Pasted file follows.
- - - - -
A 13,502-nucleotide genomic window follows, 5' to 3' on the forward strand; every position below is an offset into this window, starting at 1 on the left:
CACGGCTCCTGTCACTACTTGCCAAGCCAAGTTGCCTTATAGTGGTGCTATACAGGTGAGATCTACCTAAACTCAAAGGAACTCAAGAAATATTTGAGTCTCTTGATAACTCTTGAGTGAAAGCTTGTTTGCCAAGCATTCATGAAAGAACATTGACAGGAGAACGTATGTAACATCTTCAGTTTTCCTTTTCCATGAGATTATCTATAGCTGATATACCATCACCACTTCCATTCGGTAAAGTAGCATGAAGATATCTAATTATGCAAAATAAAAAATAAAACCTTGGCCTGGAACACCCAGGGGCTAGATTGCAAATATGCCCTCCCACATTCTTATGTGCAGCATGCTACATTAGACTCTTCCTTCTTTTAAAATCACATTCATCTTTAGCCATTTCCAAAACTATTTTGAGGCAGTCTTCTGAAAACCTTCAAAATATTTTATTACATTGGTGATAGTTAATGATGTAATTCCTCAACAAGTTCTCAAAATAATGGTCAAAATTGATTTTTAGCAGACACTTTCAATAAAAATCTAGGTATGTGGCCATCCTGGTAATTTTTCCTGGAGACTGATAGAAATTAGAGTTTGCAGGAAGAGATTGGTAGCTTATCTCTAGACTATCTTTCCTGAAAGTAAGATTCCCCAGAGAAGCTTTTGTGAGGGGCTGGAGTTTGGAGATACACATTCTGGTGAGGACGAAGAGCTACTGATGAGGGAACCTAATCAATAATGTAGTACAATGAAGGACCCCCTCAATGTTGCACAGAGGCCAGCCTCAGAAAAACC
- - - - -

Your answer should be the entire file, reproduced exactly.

A 13,502-nucleotide genomic window follows, 5' to 3' on the forward strand; every position below is an offset into this window, starting at 1 on the left:
CACGGCTCCTGTCACTACTTGCCAAGCCAAGTTGCCTTATAGTGGTGCTATACAGGTGAGATCTACCTAAACTCAAAGGAACTCAAGAAATATTTGAGTCTCTTGATAACTCTTGAGTGAAAGCTTGTTTGCCAAGCATTCATGAAAGAACATTGACAGGAGAACGTATGTAACATCTTCAGTTTTCCTTTTCCATGAGATTATCTATAGCTGATATACCATCACCACTTCCATTCGGTAAAGTAGCATGAAGATATCTAATTATGCAAAATAAAAAATAAAACCTTGGCCTGGAACACCCAGGGGCTAGATTGCAAATATGCCCTCCCACATTCTTATGTGCAGCATGCTACATTAGACTCTTCCTTCTTTTAAAATCACATTCATCTTTAGCCATTTCCAAAACTATTTTGAGGCAGTCTTCTGAAAACCTTCAAAATATTTTATTACATTGGTGATAGTTAATGATGTAATTCCTCAACAAGTTCTCAAAATAATGGTCAAAATTGATTTTTAGCAGACACTTTCAATAAAAATCTAGGTATGTGGCCATCCTGGTAATTTTTCCTGGAGACTGATAGAAATTAGAGTTTGCAGGAAGAGATTGGTAGCTTATCTCTAGACTATCTTTCCTGAAAGTAAGATTCCCCAGAGAAGCTTTTGTGAGGGGCTGGAGTTTGGAGATACACATTCTGGTGAGGACGAAGAGCTACTGATGAGGGAACCTAATCAATAATGTAGTACAATGAAGGACCCCCTCAATGTTGCACAGAGGCCAGCCTCAGAAAAACC